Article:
It hardly needs saying, but, of course, like so many simple but exquisite Italian dishes, success will depend largely on the quality of your main ingredients. The asparagus must be impeccably fresh—the stalks firm, with their buds intact and tightly gripping the tips. The cheese must be real parmigiano-reggiano, preferably freshly grated while your asparagus is cooking. And if you can find butter from a local dairy farm, well, you’ll be experiencing the dish at its very best!

* Most recipes for Milanese asparagus will call for a lot less butter and cheese than I do here. I like to ‘overdo’ these rich ingredients, but leaving behind any butter I feel I don’t need in the skillet, and sprinkling only as much cheese as I feel like using. (Excess butter needs to be thrown out, but the excess cheese can be used another day.) Better to have more than you need on hand than too little, I say! But, of course, you can hold back on both ingredients if you like.

Asparagi alla milanese (Milanese-Style Asparagus)

Total Time: 30 minutes

Yield: Serves 4

Asparagi alla milanese (Milanese-Style Asparagus)

Ingredients

  • A large bunch of asparagus
  • 100g (one stick) butter*
  • 100g (4 oz.) freshly grated parmesan cheese*
  • 4 eggs
  • Salt and pepper

Directions

  1. Cook your trimmed asparagus in well-salted water, using one of the standard methods (see below) until just tender—removing them from the heat slightly less tender than you like to eat them, as they will continue to cook as you proceed with the next steps. Let the asparagus stalks drain in a colander. (NB: Do not refresh with cold water; you want the asparagus to stay warm.)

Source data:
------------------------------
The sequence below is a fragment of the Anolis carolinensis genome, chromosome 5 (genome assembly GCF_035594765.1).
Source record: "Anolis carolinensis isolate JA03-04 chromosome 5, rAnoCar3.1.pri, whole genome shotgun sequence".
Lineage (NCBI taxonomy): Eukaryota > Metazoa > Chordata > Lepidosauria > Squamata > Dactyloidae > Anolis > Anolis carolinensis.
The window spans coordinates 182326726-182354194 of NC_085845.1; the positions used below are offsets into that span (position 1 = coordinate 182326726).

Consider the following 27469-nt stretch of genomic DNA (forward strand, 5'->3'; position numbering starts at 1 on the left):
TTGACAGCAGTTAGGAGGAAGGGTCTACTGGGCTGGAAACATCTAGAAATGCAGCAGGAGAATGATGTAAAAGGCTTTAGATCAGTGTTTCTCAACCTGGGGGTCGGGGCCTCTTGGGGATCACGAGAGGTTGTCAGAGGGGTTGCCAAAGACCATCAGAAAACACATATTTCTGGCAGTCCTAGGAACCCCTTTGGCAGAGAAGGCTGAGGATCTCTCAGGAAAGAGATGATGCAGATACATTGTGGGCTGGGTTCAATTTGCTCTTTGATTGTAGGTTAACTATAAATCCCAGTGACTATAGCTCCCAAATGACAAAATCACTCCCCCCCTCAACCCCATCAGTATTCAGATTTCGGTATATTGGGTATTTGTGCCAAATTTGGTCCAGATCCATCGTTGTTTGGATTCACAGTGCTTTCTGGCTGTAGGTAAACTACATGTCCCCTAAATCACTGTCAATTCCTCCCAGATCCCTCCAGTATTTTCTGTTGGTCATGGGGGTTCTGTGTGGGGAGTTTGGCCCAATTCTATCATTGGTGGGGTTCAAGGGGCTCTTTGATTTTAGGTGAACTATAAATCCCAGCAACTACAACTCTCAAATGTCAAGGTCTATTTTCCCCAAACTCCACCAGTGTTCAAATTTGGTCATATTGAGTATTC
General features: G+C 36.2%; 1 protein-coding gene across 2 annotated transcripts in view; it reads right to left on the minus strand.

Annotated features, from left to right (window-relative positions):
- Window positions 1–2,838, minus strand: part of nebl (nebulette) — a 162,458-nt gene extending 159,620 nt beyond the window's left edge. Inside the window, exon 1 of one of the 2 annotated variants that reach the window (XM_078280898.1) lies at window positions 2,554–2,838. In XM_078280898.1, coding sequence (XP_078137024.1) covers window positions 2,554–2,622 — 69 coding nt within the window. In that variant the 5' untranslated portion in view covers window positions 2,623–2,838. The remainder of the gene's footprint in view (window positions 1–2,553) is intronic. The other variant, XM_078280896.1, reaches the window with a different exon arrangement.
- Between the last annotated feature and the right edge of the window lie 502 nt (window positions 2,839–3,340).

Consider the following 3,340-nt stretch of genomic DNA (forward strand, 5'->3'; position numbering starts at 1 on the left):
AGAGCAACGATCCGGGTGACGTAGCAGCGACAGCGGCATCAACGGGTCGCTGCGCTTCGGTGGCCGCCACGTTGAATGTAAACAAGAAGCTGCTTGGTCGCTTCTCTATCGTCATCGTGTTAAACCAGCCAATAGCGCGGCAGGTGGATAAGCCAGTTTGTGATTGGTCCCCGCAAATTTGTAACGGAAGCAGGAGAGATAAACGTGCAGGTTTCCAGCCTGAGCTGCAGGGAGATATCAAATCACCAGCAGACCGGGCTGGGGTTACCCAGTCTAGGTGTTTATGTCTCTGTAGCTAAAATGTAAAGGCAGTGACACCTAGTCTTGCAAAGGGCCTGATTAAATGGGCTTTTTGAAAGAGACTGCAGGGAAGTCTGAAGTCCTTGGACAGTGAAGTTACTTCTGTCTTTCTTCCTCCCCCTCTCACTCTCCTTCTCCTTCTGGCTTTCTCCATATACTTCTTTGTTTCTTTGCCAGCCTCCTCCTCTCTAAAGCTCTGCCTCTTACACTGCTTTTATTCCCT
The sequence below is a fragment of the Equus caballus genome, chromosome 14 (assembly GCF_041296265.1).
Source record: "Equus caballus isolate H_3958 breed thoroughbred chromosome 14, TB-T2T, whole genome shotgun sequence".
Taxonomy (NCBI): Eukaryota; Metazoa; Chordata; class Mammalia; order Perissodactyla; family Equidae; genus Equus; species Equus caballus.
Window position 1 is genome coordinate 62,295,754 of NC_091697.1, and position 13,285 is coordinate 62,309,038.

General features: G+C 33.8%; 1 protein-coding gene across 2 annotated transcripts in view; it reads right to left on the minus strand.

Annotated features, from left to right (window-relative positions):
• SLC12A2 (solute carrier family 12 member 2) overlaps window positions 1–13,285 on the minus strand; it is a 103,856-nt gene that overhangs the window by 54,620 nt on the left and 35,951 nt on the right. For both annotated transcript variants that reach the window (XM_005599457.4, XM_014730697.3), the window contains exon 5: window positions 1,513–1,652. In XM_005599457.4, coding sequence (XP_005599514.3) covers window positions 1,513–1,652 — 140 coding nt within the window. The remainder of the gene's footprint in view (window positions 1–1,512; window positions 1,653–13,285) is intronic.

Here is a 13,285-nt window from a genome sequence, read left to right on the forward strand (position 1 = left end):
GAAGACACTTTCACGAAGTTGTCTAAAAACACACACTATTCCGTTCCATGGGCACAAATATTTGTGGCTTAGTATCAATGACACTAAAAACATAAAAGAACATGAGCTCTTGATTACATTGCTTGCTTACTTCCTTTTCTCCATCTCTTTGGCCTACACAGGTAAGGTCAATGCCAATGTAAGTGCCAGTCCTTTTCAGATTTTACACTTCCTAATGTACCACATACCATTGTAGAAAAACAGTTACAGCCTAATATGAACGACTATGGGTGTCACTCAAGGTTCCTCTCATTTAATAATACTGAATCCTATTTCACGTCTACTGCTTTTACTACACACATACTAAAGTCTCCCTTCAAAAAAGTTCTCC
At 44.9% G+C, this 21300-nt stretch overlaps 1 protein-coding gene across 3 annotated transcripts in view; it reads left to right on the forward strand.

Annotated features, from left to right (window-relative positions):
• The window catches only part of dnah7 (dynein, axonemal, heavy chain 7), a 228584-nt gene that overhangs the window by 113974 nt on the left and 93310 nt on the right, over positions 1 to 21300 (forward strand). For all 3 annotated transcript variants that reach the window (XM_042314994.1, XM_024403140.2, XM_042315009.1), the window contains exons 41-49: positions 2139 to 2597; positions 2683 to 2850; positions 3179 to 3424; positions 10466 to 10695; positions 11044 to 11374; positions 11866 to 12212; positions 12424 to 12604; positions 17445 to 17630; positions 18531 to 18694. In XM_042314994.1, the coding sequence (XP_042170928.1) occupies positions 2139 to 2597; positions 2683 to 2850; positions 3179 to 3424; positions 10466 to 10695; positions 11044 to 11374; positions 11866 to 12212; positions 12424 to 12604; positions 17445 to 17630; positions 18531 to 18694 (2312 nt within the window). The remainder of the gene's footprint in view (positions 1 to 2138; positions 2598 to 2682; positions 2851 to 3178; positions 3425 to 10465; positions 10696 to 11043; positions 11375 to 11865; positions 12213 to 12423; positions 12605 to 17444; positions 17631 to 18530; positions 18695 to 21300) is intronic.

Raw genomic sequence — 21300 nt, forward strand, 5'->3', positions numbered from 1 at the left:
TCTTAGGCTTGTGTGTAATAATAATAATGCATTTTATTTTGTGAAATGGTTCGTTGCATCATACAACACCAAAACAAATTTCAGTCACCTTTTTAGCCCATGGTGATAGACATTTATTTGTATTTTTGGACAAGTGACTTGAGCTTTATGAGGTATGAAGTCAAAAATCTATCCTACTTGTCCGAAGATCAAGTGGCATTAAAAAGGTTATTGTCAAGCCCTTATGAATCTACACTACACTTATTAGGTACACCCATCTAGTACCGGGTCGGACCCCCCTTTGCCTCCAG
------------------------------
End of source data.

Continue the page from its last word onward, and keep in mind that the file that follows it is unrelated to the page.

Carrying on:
2. While the asparagus are draining, take a skillet big enough to hold all your eggs and melt the butter in it. Fry the eggs gently in the butter. Regulate the heat to make sure the butter does not darken or (God forbid!) burn. (Although unorthodox, I like to add just a bit of olive oil to the butter to help prevent this.) As they eggs cook, spoon the hot butter over the whites of the eggs to help cook them on top. Season to taste. The eggs are done when the whites are just set and the yolk still liquid.
  3. While the eggs are cooking (they will only take a minute or two) arrange the asparagus on a heated serving platter. The traditional pattern is to arrange the asparagus stalks in a 'star', with the tips all pointed towards the center of the platter, which should, of course, be round and large enough to accommodate this arrangement. Personally, I find this a bit fussy (and the asparagus tends to lose heat this way) so I simply line them up more or less neatly on an oval platter.